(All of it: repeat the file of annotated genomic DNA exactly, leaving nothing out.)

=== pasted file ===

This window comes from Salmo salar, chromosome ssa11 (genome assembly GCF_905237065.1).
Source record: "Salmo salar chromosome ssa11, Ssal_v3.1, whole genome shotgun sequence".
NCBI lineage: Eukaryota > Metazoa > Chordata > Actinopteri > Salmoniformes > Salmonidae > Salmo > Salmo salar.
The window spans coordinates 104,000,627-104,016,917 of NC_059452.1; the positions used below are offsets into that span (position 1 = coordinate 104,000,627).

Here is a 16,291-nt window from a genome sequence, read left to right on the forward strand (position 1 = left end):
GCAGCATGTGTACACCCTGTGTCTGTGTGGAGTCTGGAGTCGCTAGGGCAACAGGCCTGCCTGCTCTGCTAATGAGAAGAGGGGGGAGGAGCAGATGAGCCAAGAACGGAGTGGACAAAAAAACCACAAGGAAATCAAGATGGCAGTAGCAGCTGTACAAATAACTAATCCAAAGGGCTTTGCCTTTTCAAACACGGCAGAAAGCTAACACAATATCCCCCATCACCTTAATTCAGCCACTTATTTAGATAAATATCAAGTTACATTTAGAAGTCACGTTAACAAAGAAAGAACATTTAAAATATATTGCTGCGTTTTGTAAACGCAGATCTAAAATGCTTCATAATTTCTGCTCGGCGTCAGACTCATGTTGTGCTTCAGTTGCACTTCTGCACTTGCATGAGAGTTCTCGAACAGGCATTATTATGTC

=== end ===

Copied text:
This window comes from Salmo salar, chromosome ssa11 (genome assembly GCF_905237065.1).
Source record: "Salmo salar chromosome ssa11, Ssal_v3.1, whole genome shotgun sequence".
NCBI lineage: Eukaryota > Metazoa > Chordata > Actinopteri > Salmoniformes > Salmonidae > Salmo > Salmo salar.
The window spans coordinates 104,000,627-104,016,917 of NC_059452.1; the positions used below are offsets into that span (position 1 = coordinate 104,000,627).

Here is a 16,291-nt window from a genome sequence, read left to right on the forward strand (position 1 = left end):
GCAGCATGTGTACACCCTGTGTCTGTGTGGAGTCTGGAGTCGCTAGGGCAACAGGCCTGCCTGCTCTGCTAATGAGAAGAGGGGGGAGGAGCAGATGAGCCAAGAACGGAGTGGACAAAAAAACCACAAGGAAATCAAGATGGCAGTAGCAGCTGTACAAATAACTAATCCAAAGGGCTTTGCCTTTTCAAACACGGCAGAAAGCTAACACAATATCCCCCATCACCTTAATTCAGCCACTTATTTAGATAAATATCAAGTTACATTTAGAAGTCACGTTAACAAAGAAAGAACATTTAAAATATATTGCTGCGTTTTGTAAACGCAGATCTAAAATGCTTCATAATTTCTGCTCGGCGTCAGACTCATGTTGTGCTTCAGTTGCACTTCTGCACTTGCATGAGAGTTCTCGAACAGGCATTATTATGTC